Parents are naturally concerned about the legal rights and responsibilities in relation to children’s schooling and divorce can have an impact on the role each parent has for their child or children at school. Below, we uncover the key areas on how separation can affect schooling and what you can do:
Choice of schools
What impact does divorce have on the choice of schools?
In general, provided the children are doing well at school and (if applicable) the fees can afford to be paid, the status quo should continue. Any changes to the children’s education should be a joint decision taken by those with parental responsibility.
If the parents can’t agree on the choice of school, then an application may be made to the Court. The Courts will consider what is in the best interests of the child and will therefore look at the ability of the parents to sustain the child’s attendance (such as an ability to pay school fees or travel to school etc) and any other practical considerations.
If a parent has attempted to change the status quo and change a child’s school without informing the other then an emergency application can be made to restore the position. In most circumstances, an application can take up to 6 months to be finally determined by the Court and so it is important to ensure that the appropriate preparation is taken.
Should the cost of school uniform be part of the child maintenance or a separate item?
The cost of school uniform this is always a thorny issue. There are no hard and fast rules and so each case will probably differ. The important issue is to establish what the agreement is; it is quite simple to include a provision in any agreement that the paying will pay a fixed fee in September each year towards the uniform but it is often difficult to renegotiate this into an agreement after the event.
Who has access to school reports and letters?
Separated parents have joint and equal rights to all information provided by the school. Thus, the school is obliged to send out duplicate reports, fixture lists, letters etc. Schools are sometimes reluctant to do this for reasons of cost but persistence will often result in eventual cooperation from them.
Who can go to sports days and assemblies?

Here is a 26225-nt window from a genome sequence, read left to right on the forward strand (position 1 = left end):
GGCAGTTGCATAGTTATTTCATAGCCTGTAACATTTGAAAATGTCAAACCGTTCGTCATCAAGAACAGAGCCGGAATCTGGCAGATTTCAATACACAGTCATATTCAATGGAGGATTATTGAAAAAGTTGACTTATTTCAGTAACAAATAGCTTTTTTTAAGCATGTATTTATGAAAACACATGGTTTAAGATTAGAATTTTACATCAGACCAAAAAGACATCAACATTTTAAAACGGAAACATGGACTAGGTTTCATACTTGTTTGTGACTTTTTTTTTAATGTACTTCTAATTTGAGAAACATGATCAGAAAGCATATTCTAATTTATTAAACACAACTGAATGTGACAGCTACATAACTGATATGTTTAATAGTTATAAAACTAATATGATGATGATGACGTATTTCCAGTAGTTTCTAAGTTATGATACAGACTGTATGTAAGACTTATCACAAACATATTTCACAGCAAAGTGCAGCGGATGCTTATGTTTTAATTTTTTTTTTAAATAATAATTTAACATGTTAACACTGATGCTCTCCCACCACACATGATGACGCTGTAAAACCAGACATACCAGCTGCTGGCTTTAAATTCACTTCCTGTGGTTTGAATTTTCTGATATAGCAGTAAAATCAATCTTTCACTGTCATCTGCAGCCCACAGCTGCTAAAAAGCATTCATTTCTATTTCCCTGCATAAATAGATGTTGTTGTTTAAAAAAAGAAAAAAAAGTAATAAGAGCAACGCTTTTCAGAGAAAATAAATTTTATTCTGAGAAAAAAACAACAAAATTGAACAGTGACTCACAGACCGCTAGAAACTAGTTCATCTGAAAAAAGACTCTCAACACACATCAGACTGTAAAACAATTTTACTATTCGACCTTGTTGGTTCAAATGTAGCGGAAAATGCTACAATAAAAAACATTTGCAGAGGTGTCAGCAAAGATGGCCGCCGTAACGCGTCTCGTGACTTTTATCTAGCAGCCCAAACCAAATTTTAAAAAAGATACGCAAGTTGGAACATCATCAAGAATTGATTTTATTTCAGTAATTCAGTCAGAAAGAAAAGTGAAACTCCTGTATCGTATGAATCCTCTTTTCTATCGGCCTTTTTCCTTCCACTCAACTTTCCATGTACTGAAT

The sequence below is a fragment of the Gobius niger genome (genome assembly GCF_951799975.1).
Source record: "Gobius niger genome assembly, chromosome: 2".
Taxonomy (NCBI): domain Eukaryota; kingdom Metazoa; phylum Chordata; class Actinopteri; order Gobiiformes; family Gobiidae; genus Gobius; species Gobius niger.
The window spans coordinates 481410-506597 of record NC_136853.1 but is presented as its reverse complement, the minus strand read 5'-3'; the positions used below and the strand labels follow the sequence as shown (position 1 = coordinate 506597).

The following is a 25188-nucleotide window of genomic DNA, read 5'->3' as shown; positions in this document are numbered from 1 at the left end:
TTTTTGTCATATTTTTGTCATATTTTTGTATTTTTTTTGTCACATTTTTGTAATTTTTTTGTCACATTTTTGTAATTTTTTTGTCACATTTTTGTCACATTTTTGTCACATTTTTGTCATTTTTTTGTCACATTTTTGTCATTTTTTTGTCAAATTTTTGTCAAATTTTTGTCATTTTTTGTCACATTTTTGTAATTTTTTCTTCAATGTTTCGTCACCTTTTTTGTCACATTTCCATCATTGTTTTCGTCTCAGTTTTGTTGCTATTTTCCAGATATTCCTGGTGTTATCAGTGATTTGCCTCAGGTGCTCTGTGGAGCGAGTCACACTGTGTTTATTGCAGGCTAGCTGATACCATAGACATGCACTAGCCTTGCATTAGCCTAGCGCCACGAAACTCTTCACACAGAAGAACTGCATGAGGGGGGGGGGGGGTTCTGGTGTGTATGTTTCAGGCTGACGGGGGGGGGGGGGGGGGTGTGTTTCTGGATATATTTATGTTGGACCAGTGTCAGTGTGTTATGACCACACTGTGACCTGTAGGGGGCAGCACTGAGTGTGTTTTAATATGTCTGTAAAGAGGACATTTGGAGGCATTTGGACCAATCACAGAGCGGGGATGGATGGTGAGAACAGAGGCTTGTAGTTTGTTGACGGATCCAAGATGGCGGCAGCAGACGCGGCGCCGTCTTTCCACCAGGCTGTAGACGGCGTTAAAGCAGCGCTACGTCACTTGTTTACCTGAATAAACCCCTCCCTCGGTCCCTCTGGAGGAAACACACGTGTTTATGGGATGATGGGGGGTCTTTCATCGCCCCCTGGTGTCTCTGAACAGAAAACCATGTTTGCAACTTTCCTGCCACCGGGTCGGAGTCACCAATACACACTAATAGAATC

Both parents are jointly and equally entitled to attend all assemblies, sports days etc and both should try to go wherever possible for the sake of the child.
Schools will often be reluctant to become involved in disputes between the parents as they will consider that their priority is to look after the child. They will often only provide a report confirming a child’s development at school and are generally reluctant to comment upon the parental care unless there is a specific impact on school work.
Contact Arrangements for Parents
When parents are unable to be civil to one another, it is often useful for contact arrangements to begin with a parent collecting a child from school and to end when the school day begins. This does of course mean that the parents will have the flexibility at work to start late when the child begins school and of course finish early at the end of the school day.
It is possible to make an application to Court to resolve issues that arise but it will often be more cost-effective for an agreement to be reached either through the parties directly, through mediation or through collaborative law methods.
We have recently had a case whereby the parties used arbitration to determine which secondary school a child should attend. This proved to be a very effective way to resolve the issue as the matter was determined in just under 3 months.
We can provide advice whether in the background or through formal representation to ensure that all appropriate steps are taken. Feel free to contact us today on 01727 734260 or at firstname.lastname@example.org.